World premiere: A preview of John Patitucci's new guitar-driven album Brooklyn | Bleader

Monday, May 11, 2015

World premiere: A preview of John Patitucci's new guitar-driven album Brooklyn

Posted By on 05.11.15 at 12:00 PM

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John Patitucci
  • courtesy of the artist
  • John Patitucci
Back in the early 90s, when I was a clerk at Jazz Record Mart, all I knew about bassist John Patitucci was his fusion work, both on his own and as a member of Chick Corea's band (in fact, all you had to know about Corea's work at the time was that he spelled the group's name the Elektric Band). Unfairly, I pretty much wrote the bassist off until he turned up as a key member of the Wayne Shorter Quartet, for which he remains a crucial member, playing upright bass. Next week Patitucci releases Brooklyn on his own Three Faces label, on which he plays electric bass exclusively—but this is no flashback to his slick days at GRP Records. Playing a six-string semihollow model designed specifically for him by Yahama, Patitucci eschews any hint of fusion, serving as a tasteful yet forceful anchor for the frontline work of Adam Rogers and Steve Cardenas, two of the most impressive and versatile guitarists in contemporary mainstream jazz. The drummer on the record is the sublime Brian Blade, the bassist's longtime bandmate in the Shorter Quartet.

It's a terrific, richly varied effort that quietly shows off Patitucci's nonchalant range and curiosity. He does take solos here and there, such as on the opening passage of today's 12 O'Clock Track, "Do You," which is getting its world premiere here. It's one the airiest, most swinging pieces on the album, with superb multilinear improvising from both guitarists. The album is heavy with original pieces from Patitucci: "Band of Brothers" is kind of a loose funk jam that wouldn't sound out of place on one of John Scofield's recent jam-band efforts, while "JLR" is straight-up electric blues that recalls primo B.B. King. "Go Down Moses" bring some second-line grooves to a gospel theme that oddly reminds me of Tennessee Ernie Ford's "16 Tons." The group deftly essays a pair of Thelonious Monk gems in "Trinkle Tinkle" and "Ugly Beauty" and tackles the hypnotic "Dugu Kamalemba" by the brilliant Wassalou singer Oumou Sangare; in a duo with Blade, Patitucci glides through a lovely take on Wes Montgomery's "The Thumb." Brooklyn is officially released next Tuesday, May 19, while the digital version is available tomorrow.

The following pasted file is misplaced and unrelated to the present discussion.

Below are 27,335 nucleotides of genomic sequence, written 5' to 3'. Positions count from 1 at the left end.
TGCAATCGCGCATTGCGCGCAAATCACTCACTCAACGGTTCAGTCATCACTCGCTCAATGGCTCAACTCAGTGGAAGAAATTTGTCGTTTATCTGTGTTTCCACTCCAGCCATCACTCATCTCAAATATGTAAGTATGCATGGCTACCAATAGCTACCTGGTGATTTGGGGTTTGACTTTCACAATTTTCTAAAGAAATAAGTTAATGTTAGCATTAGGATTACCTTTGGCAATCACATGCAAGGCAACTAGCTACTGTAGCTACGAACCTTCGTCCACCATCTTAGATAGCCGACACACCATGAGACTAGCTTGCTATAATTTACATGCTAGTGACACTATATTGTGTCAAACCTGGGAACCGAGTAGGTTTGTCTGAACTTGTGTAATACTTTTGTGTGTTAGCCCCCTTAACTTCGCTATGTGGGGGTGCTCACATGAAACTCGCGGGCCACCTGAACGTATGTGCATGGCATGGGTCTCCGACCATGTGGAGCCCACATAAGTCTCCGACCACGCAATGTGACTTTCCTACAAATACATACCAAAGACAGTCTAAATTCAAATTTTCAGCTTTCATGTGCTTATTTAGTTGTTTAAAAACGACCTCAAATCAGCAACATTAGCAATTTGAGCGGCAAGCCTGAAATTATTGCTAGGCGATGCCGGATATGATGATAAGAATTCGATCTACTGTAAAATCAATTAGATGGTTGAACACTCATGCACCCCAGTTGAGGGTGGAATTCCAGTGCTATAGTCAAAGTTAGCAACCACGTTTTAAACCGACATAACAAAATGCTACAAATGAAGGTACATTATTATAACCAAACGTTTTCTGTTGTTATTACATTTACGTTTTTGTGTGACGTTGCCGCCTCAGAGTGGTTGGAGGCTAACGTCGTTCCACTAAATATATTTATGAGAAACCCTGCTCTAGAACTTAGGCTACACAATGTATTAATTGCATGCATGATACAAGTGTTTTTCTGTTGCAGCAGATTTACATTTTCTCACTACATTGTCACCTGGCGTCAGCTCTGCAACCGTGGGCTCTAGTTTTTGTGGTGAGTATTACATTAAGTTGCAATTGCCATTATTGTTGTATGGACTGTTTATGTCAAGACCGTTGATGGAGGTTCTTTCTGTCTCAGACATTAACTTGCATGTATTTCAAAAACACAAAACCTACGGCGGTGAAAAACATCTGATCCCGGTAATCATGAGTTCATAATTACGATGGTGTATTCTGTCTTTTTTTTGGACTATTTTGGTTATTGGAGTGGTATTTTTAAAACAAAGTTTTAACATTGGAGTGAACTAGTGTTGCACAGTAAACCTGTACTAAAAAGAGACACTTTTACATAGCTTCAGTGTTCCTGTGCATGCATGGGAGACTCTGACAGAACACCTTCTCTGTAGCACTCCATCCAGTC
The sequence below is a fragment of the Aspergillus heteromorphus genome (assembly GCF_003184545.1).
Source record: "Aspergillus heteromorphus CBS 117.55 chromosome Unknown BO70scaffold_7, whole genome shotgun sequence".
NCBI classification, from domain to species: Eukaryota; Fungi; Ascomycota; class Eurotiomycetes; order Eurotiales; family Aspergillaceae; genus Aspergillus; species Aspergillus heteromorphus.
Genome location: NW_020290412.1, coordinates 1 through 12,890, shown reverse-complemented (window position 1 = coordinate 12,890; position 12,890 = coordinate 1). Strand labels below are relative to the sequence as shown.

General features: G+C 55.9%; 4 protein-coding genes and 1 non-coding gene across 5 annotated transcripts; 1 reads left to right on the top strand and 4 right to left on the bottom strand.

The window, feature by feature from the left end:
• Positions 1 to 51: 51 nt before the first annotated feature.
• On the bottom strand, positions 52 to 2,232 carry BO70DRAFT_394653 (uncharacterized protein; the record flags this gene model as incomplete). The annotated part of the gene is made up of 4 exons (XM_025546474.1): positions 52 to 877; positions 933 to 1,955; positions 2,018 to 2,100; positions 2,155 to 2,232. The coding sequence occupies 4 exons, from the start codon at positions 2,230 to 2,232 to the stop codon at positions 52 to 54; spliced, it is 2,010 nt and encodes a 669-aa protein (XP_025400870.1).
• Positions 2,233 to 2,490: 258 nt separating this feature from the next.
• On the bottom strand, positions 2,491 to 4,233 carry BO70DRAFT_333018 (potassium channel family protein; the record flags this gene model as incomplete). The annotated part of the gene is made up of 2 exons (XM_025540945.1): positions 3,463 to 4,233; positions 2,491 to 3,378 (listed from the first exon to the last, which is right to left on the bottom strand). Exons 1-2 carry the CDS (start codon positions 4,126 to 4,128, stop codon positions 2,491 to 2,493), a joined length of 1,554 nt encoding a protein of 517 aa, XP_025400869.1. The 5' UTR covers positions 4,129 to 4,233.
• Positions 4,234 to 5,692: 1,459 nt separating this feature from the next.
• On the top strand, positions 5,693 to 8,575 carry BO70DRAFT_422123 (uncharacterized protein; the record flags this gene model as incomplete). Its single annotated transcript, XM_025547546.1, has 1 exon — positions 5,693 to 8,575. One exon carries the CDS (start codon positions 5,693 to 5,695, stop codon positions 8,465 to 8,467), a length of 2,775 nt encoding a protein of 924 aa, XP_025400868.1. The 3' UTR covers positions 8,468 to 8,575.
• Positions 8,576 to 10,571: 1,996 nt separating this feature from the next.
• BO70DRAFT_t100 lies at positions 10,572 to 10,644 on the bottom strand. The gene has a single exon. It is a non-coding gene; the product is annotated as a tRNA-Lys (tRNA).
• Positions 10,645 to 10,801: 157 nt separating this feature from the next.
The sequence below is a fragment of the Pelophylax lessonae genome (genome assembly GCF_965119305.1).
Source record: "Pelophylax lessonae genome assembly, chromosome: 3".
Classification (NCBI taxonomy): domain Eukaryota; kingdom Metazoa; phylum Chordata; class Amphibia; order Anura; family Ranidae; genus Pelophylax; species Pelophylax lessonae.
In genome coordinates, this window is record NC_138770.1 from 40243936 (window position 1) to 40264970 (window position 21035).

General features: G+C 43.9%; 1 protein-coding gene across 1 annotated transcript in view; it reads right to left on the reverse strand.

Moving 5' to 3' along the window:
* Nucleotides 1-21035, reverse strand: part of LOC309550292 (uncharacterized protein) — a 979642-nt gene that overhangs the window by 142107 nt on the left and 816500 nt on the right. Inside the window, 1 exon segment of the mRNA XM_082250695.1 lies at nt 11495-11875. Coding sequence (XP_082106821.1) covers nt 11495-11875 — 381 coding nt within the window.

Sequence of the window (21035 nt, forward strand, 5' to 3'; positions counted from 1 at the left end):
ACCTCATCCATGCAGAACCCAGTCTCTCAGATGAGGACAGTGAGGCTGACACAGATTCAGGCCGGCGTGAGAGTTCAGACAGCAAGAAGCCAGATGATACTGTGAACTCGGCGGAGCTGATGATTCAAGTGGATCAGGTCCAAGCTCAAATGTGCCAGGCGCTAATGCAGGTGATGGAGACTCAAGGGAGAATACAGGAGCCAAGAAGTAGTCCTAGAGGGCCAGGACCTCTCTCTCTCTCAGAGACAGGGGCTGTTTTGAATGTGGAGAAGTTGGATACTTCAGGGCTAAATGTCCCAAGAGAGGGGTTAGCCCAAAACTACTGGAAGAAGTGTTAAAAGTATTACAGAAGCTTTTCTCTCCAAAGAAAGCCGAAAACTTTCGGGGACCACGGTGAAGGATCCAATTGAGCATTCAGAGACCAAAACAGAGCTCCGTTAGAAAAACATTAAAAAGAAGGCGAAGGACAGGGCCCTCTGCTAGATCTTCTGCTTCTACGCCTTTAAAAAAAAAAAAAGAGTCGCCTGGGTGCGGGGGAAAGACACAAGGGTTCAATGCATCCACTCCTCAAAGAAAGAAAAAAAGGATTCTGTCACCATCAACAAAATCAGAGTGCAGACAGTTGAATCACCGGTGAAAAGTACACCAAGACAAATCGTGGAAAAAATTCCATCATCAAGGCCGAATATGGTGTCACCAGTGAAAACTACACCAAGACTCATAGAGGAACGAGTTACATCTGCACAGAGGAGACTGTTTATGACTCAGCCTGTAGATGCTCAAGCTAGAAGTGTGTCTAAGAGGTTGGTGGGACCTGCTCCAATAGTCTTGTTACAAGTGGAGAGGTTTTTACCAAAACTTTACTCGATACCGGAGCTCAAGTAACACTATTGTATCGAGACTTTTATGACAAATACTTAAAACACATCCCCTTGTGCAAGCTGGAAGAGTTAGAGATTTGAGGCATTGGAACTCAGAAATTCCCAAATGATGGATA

The stellar lineup from the recording will perform at Space in Evanston next Tuesday as well. Check out "Do You" below.

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